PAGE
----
Editor’s Note: This is the second piece in an anthology highlighting the experiences of first time, third party candidate Joe Nichols. With Libertarian party registrations at record levels nationally, we expect to see more millennials like Joe challenge establishment incumbents in the near future. Part .01 of Rage Against the Machines can be found here.
Once the convention was over, it was time to start getting signatures for ballot access. Now we’re circling back around to the part where I was an independent candidate running on a Libertarian platform. Because I hadn’t changed my voter registration to “Libertarian” before the Governor’s Proclamation for the 2016 Election, I was required to run as an independent candidate and meet the requirements to be put on the ballot as an independent candidate instead of a minor party candidate. I needed to get three times as many nominating signatures than I would have had to as a minor party candidate. In the end it didn’t matter because I turned about 500 signatures in total, while the signature requirement was only a little over 170.
After I had secured ballot access, I needed to start building a platform to run on. I wanted to find a way to stand out from my opponent, James Townsend, State Representative for District 54, but I found we agreed on many issues. At least it appeared that way.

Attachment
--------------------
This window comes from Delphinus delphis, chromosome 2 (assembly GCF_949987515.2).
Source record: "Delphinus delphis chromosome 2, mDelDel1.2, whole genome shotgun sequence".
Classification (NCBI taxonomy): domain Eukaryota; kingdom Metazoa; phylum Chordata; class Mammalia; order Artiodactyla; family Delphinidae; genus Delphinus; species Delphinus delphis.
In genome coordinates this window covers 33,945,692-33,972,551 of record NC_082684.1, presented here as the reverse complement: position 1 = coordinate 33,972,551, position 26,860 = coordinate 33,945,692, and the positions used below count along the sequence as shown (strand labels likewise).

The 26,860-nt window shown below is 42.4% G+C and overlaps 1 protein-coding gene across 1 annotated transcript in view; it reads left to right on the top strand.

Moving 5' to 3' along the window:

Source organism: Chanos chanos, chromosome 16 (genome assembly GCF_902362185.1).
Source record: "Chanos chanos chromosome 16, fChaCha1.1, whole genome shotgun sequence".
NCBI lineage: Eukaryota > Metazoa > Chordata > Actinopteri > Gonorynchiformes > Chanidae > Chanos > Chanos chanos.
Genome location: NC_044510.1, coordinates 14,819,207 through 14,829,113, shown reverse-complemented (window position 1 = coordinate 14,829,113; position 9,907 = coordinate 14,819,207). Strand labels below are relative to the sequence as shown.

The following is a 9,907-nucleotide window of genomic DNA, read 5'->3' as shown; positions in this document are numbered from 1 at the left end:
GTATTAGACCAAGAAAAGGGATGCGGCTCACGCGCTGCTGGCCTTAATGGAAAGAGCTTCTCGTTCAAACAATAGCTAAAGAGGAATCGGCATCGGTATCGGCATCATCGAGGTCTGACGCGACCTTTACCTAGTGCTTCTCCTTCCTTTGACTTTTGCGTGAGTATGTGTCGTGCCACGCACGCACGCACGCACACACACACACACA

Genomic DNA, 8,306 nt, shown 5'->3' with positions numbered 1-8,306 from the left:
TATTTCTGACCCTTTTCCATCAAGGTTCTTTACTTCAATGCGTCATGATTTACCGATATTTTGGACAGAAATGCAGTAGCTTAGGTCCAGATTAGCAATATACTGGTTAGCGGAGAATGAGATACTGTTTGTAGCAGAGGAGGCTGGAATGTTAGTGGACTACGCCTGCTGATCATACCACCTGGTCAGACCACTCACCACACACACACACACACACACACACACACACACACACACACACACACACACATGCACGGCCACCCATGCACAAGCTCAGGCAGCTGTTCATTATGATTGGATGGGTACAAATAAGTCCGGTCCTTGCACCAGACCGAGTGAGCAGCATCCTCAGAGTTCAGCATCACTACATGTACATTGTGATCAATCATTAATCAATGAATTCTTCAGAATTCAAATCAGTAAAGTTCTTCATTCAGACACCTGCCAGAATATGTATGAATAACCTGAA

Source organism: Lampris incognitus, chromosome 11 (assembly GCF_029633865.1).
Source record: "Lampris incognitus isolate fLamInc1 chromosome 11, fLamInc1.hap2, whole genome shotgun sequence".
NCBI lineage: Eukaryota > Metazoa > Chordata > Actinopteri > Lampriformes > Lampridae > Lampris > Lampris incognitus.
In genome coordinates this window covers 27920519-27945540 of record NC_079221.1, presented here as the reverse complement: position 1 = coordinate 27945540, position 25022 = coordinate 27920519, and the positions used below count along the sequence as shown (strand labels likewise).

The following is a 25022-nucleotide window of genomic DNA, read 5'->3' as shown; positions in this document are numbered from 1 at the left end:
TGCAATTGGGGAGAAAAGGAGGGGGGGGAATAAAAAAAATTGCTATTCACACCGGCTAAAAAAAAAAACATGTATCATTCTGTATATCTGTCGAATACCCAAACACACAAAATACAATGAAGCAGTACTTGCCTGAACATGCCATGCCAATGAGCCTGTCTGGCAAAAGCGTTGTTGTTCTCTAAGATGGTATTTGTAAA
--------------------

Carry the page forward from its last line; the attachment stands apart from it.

Upon further review I found while claiming to support “Lower taxes so you can keep more of your money,” he voted twice to give local and county governments another means of raising taxes on their citizens, once by way of a county gross receipts tax at the county level and once by way of a fuel tax imposed by local governments. Those bills were Senate Bill 105 and Senate Bill 114 from the 2015 Legislative Session if you’d like to look them up.
Another interesting duplicity that I found was that while claiming to support “Smaller government” Representative Townsend voted to require new occupational licensing, extend the sunset on multiple occupational boards, create a “Rapid Workforce Development Fund”, and to allow “Spaceport America” to obtain a liquor license. These are just a few of the examples. There are more as well. These pieces of legislation were House Bill 551, House Bill 90, Senate Bill 275 and Senate Bill 318 in the 2015 Legislative Session and House Bill 166, Senate Bill 142 and Senate Bill 147 in the 2016 Legislative Session.
After finding this information I decided to develop my platform around “Restricting Government and Empowering People.” I ran on the ideas of protecting private property rights, defending the 2nd amendment, fighting for school choice, and encouraging economic growth. Representative Townsend and I had platforms that looked similar, but his voting record told a differing story.